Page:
My path to diagnosis was similar to that of many other adults with ADD. One finds out about the condition almost inadvertently, researches it, and seeks professional confirmation that one’s intuitions about oneself are reliable. So few doctors or psychologists are familiar with attention deficit disorder that people are forced to become self-cultivated experts by the time they find someone who can make a competent assessment. I was fortunate. As a physician I could negotiate the medical labyrinth and seek the best sources of help. Within weeks of having written my columns on ADD I was assessed by an excellent child psychiatrist who also sees adults with the disorder. She corroborated my self-diagnosis and began treatment, at first by prescribing Ritalin. She also spoke with me about how some of the choices I was making in life reinforced my ADD tendencies.
My life, as the lives of many adults with ADD, resembled a juggling act from the old Ed Sullivan show: a man spins plates, each balanced on a stick. He keeps adding more and more sticks and plates, running back and forth frantically between them as each stick, increasingly unsteady, threatens to topple over. He could only keep this up for so long before the sticks totter and the plates begin to shatter, or he himself collapses. Something has to give, but the ADD personality has trouble letting go of anything. Unlike the juggler, he cannot stop the performance.
With an impatience and lack of judgement characteristic of ADD I had already begun to self-medicate, even before the formal diagnosis. A sense of urgency typifies attention deficit disorder, a desperation to have immediately whatever it is that one may desire at the moment, be it an object, an activity, or a relationship. And there was something else here too, well expressed by a woman who some months later came for help. “It would be nice to get a break from myself at least for a little while,” she said, a sentiment I fully understood. One longs to escape the fatiguing, ever-spinning, ever-churning mind. I took Ritalin in a higher than recommended initial dose on the very day I first heard about attention deficit disorder. Within minutes I felt euphoric and present, experienced myself as full of insight and love. My wife thought I was acting weird. “You look stoned,” was her immediate comment.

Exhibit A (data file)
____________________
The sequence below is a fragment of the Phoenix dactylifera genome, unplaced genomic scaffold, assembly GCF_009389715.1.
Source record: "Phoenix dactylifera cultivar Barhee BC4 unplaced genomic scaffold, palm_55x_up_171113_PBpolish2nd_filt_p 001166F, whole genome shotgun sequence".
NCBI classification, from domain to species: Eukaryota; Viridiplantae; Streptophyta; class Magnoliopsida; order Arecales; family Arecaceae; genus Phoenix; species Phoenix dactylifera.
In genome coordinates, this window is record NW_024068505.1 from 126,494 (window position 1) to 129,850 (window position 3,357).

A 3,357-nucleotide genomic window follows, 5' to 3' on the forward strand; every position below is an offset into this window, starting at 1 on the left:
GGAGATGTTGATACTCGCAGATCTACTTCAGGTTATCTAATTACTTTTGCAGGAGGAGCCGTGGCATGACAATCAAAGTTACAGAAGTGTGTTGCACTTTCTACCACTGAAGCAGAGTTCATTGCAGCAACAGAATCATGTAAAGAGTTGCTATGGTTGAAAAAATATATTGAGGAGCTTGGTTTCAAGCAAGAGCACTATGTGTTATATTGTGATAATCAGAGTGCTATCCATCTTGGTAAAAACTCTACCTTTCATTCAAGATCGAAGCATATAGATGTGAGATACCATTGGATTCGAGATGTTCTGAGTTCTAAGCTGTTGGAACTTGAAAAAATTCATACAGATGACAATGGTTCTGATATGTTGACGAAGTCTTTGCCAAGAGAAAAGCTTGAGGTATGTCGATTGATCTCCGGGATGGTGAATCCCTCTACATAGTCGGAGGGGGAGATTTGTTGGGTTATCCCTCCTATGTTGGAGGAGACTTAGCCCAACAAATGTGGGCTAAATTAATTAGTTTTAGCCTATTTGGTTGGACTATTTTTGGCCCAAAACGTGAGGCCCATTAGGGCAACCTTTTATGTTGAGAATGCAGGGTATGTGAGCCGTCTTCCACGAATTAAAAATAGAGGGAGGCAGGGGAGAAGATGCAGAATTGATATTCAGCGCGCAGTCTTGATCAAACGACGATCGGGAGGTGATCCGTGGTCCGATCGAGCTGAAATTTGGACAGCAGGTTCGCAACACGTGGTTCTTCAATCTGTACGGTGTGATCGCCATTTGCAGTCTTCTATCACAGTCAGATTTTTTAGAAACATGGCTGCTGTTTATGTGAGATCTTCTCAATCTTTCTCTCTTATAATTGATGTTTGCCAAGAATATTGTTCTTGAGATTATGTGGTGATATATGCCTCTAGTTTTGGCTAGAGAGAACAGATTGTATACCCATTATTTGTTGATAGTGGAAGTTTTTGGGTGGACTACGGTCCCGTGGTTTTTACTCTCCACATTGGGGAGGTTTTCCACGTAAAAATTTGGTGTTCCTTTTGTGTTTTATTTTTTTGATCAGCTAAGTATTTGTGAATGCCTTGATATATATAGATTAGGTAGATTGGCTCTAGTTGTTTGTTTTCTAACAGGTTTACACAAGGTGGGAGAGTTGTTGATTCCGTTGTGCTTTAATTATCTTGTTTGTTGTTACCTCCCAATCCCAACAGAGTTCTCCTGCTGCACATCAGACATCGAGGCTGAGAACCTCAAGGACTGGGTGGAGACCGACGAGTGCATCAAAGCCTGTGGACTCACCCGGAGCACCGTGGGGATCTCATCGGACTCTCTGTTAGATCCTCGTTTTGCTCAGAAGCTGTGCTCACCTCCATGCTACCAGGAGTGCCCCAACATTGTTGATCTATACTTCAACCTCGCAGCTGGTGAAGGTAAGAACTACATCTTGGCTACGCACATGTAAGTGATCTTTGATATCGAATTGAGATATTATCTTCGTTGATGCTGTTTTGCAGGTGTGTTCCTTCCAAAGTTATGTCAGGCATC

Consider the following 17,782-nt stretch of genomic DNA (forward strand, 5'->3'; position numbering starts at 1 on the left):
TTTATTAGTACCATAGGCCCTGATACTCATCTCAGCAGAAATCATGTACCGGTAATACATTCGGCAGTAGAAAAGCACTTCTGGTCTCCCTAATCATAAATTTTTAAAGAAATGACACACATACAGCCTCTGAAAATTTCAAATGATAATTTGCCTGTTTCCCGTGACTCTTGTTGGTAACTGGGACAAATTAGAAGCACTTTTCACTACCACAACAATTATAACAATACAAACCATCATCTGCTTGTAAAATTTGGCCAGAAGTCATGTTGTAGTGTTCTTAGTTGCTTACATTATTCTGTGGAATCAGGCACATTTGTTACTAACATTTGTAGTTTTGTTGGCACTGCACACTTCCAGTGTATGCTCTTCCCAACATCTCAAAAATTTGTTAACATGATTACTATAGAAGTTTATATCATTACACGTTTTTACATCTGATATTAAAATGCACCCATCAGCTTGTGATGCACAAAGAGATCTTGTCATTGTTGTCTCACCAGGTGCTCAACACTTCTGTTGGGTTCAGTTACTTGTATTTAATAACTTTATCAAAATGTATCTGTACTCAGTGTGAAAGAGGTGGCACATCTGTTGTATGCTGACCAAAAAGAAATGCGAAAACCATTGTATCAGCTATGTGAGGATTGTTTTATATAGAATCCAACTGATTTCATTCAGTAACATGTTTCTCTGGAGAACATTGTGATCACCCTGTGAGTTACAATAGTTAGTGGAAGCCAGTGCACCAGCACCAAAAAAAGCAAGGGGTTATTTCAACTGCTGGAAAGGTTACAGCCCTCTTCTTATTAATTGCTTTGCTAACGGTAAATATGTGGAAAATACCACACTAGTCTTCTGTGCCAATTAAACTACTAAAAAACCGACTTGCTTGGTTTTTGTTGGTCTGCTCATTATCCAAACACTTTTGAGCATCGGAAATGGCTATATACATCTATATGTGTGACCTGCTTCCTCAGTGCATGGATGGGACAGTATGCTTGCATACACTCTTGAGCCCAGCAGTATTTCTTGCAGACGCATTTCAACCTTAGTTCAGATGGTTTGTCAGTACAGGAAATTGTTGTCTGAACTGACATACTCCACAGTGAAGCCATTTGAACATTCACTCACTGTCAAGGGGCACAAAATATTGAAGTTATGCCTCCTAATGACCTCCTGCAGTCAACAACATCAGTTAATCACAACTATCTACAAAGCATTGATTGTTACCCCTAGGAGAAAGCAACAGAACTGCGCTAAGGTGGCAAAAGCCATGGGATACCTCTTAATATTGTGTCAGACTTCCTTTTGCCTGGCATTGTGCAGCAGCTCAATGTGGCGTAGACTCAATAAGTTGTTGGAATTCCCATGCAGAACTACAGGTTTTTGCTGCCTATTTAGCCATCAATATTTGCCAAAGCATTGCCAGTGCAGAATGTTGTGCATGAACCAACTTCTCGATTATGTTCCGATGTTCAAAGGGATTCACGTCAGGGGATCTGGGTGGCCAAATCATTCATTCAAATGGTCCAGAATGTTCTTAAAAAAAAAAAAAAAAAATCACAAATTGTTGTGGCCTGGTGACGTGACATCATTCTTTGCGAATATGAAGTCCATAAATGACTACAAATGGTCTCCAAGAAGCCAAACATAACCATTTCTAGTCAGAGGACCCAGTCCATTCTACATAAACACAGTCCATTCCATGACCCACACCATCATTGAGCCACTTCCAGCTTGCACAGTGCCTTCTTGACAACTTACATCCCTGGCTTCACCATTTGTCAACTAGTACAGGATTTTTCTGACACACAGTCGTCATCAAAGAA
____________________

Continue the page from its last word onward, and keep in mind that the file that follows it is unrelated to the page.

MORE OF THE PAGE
I was not an undereducated teenager eager for kicks when I self-administered the Ritalin. Already in my fifties, I was a successful and respected family doctor whose columns of medical opinion were praised for their thoughtfulness. I practice medicine with a high value on avoiding pharmacology unless absolutely necessary and, needless to say, I have always advised patients against self-medicating. Such striking imbalance between intellectual awareness on the one hand and emotional and behavioural self-control on the other is characteristic of people with attention deficit disorder.
This plunge into impulsiveness notwithstanding, I believed there was light at the end of the tunnel. The problem was clear, the remedy elegantly simple: certain parts of my brain were dormant half the time; all that needed to be done was to rouse them from slumber. The “good” parts of my brain would then take control, the calm, sane, mature, vigilant parts. It did not work out that way. Nothing much seemed to change in my life. There were new insights, but that which had been good stayed good and that which had been bad stayed bad. The Ritalin soon made me depressed. Dexedrine, the stimulant I was next prescribed, made me more alert and helped me become a more efficient workaholic. It is never that easy.